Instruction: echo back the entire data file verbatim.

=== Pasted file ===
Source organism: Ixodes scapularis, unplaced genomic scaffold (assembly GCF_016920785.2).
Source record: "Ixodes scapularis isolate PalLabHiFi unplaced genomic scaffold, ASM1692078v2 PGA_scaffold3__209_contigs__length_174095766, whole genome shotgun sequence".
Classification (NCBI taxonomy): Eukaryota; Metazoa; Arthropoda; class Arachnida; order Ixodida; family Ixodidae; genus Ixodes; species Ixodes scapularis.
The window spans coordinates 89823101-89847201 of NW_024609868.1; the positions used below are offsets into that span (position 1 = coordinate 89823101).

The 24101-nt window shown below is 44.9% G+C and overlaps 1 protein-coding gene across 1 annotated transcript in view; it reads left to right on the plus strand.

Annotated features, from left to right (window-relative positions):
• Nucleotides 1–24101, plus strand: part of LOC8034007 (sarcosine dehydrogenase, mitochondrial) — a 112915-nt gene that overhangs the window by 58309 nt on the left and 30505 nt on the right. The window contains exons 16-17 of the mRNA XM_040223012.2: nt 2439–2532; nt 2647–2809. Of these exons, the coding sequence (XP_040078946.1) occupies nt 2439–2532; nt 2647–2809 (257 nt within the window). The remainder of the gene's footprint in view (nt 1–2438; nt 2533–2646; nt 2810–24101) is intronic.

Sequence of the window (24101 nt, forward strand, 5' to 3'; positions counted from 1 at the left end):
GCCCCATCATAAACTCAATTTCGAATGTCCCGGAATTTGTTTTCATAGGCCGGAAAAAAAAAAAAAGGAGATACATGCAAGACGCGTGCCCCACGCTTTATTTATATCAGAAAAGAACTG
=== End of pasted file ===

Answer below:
Source organism: Ixodes scapularis, unplaced genomic scaffold (assembly GCF_016920785.2).
Source record: "Ixodes scapularis isolate PalLabHiFi unplaced genomic scaffold, ASM1692078v2 PGA_scaffold3__209_contigs__length_174095766, whole genome shotgun sequence".
Classification (NCBI taxonomy): Eukaryota; Metazoa; Arthropoda; class Arachnida; order Ixodida; family Ixodidae; genus Ixodes; species Ixodes scapularis.
The window spans coordinates 89823101-89847201 of NW_024609868.1; the positions used below are offsets into that span (position 1 = coordinate 89823101).

The 24101-nt window shown below is 44.9% G+C and overlaps 1 protein-coding gene across 1 annotated transcript in view; it reads left to right on the plus strand.

Annotated features, from left to right (window-relative positions):
• Nucleotides 1–24101, plus strand: part of LOC8034007 (sarcosine dehydrogenase, mitochondrial) — a 112915-nt gene that overhangs the window by 58309 nt on the left and 30505 nt on the right. The window contains exons 16-17 of the mRNA XM_040223012.2: nt 2439–2532; nt 2647–2809. Of these exons, the coding sequence (XP_040078946.1) occupies nt 2439–2532; nt 2647–2809 (257 nt within the window). The remainder of the gene's footprint in view (nt 1–2438; nt 2533–2646; nt 2810–24101) is intronic.

Sequence of the window (24101 nt, forward strand, 5' to 3'; positions counted from 1 at the left end):
GCCCCATCATAAACTCAATTTCGAATGTCCCGGAATTTGTTTTCATAGGCCGGAAAAAAAAAAAAAGGAGATACATGCAAGACGCGTGCCCCACGCTTTATTTATATCAGAAAAGAACTG